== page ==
The Mustertafeln still stands as a rare and interesting milestone in the history of colorplate mineralogies.
In 1797 Lenz joined with 18 other founding members to create the "Societat fur die gesammte Mineralogie zu Jena," the first scientific society in history to be devoted exclusively to mineralogy.
The terminology which has been devised for the description of external characteristics can be found not only in Werner's Von den ausserlichen Kennzeichen der Fossilien (Leipzig, 1774), but also (alphabetically arranged) in my Mineralogisches Handbuch (Hildburghausen, 1791), my Grundriss der Mineralogie (Hildburghausen, 1793) and my Vollstandigen Handbuche der Mineralogie nach den neuesten Grundsatzen, which is scheduled to come out this Easter in two volumes.
A list of "real" specimens to document localities is missing in most topographical mineralogies but is extremely useful to the researcher.
It is one of the best topographical mineralogies in existence, and I heartily recommend it to any mineral collector.
It naturally includes many mineralogies but lists only works in English.
See the essay by Jameson on the early history of systematic mineralogies in this issue.
4) Illustrated mineralogies are a pleasure to collect for the pure joy of viewing the mineral plates.
The following annotated chronological bibliography, adapted in part from Robert Hazen's 1984 article, "Mineralogy: a historical review" (Journal of Geological Education, 32, 288-298) and Curtis Schuh's Bio-Bibliography of Mineralogy and Crystallography (1993), supplemented by works in the Mineralogical Record Library, covers some of these subsequent mineralogies which the book collector and student of history should know about.
Since that period he has extended his investigations to the greater number of simple minerals; and in 1801 he published the result of his very laborious and ingenious observations and speculations in a work entitled Traite de Mineralogie.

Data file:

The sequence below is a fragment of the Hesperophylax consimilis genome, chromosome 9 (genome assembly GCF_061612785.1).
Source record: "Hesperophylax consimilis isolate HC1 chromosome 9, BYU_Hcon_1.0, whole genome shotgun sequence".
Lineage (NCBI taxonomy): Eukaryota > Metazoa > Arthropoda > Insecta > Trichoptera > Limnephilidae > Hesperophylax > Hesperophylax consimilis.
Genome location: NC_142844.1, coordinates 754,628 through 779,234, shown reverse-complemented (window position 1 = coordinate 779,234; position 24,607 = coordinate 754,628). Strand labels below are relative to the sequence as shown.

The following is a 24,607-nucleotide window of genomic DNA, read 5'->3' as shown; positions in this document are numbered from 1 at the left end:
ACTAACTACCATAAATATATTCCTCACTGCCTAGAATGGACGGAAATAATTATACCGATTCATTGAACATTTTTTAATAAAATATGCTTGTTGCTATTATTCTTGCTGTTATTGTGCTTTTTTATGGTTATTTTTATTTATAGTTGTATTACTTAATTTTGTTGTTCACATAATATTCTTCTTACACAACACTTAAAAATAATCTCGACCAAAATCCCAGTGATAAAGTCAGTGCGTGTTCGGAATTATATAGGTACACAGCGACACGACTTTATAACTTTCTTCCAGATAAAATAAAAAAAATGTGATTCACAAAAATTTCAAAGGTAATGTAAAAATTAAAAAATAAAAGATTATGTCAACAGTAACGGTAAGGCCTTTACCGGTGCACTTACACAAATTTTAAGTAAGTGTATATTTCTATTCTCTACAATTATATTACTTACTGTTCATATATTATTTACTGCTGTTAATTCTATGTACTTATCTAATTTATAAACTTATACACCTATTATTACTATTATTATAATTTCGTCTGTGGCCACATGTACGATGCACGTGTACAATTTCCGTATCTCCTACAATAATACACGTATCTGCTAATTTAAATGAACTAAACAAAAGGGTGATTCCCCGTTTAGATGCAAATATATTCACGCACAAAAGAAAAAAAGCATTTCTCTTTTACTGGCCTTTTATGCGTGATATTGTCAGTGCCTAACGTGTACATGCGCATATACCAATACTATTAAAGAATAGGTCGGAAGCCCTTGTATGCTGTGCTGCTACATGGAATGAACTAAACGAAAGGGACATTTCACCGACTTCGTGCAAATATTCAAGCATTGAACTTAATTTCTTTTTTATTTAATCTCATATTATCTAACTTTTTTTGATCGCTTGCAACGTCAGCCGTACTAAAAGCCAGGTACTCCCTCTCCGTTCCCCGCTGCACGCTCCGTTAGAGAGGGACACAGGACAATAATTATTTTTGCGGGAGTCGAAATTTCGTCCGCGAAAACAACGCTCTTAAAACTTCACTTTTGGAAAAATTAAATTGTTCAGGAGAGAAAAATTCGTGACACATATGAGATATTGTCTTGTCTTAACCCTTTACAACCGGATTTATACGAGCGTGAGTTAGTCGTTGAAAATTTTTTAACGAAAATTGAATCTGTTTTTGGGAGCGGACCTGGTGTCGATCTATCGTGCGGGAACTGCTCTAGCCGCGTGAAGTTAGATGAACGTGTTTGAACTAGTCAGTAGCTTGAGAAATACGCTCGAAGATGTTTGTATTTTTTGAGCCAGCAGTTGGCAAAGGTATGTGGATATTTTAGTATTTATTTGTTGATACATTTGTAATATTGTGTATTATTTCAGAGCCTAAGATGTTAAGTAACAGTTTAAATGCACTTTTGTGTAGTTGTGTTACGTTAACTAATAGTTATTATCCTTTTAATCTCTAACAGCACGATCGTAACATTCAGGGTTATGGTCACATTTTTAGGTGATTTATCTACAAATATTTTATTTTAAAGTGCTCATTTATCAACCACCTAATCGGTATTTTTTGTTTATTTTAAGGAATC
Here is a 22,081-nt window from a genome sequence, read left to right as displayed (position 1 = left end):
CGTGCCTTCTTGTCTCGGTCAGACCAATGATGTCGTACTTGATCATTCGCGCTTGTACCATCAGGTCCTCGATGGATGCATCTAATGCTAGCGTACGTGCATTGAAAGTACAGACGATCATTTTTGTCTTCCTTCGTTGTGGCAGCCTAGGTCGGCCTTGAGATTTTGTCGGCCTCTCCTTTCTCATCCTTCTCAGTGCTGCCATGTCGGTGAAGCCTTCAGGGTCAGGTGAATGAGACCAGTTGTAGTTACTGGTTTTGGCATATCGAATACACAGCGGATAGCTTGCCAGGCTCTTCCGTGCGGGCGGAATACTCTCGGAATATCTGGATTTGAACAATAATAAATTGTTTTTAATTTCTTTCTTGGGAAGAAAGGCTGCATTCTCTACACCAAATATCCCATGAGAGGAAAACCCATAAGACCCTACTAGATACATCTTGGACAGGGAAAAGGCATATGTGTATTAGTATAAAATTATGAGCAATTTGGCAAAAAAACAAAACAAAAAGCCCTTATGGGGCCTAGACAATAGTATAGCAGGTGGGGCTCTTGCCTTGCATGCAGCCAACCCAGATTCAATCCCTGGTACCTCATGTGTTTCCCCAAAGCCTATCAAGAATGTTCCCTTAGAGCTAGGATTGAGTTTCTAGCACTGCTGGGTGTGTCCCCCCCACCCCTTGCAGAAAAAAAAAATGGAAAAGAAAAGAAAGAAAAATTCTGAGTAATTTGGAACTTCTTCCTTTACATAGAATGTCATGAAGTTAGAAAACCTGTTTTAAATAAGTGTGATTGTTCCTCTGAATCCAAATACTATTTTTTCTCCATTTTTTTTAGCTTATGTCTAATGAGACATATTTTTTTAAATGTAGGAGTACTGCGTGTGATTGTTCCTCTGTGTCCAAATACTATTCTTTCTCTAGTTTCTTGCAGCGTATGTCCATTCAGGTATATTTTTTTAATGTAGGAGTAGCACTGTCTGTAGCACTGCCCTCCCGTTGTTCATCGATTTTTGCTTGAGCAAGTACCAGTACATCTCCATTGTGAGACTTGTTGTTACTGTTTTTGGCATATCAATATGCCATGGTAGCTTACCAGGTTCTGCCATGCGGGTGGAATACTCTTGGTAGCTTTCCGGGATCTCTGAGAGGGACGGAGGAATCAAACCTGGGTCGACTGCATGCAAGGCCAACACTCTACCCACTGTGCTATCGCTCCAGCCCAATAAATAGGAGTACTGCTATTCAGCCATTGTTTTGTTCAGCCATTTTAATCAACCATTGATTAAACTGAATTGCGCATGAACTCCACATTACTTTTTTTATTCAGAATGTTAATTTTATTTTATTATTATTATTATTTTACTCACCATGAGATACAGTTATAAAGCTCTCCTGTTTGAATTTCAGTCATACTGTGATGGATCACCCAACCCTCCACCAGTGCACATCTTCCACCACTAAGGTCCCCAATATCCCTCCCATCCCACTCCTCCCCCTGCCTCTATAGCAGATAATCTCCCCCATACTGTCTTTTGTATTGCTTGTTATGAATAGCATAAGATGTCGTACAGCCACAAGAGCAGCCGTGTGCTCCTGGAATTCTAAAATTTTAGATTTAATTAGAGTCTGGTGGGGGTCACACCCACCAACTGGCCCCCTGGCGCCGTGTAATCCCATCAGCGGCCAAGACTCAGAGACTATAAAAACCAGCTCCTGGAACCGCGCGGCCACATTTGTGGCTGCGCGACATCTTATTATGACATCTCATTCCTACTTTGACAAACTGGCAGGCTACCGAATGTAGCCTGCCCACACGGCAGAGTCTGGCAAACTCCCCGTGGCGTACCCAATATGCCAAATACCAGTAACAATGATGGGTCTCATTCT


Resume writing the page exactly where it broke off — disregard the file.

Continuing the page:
In 1800 Brunner published a treatise entitled Versuch eines Newen Systems der Mineralogie, &c.
The two Sowerby mineralogies discussed here are very high on most mineral-book collectors' lists of desiderata, but with perhaps fewer than one hundred (I know of only 50 so far) surviving complete copies of British Mineralogy and far fewer (I know of only 24) of Exotic Mineralogy, only the most affluent, and in the case of the latter title, the most diligent, collectors will be able to add these works to their libraries.
Both the British and Exotic mineralogies were published originally in "parts" or periodical issues, and were sold by subscription.
I am compiling a census of all extant copies of Sowerby's British and Exotic Mineralogies and would appreciate hearing from any reader who has copies of either of these works, or who knows of copies that are privately or institutionally owned (complete or not).
Currently the Mineralogical Record Library consists of about 2,500 volumes, grouped according to the following subjects or specialties: (I) Mineralogy (ancient, medieval, early and modern mineralogies
, illustrated mineralogies
, regional and topographical mineralogies
, determinative mineralogies
, mineralogical journals, and mineralogical glossaries, lexicons and encyclopedias), (II) History (History of mineralogy, mining, collecting, and general science, mineralogical biographies, travels and memoirs), (III) Collecting (Mineral collecting, mineral collection catalogs, museum catalogs, museology, bibliology and book collecting, and mining and scientific collectibles), (IV) Geology subfields (general and regional geology, economic geology, crystallography, gemology, etc.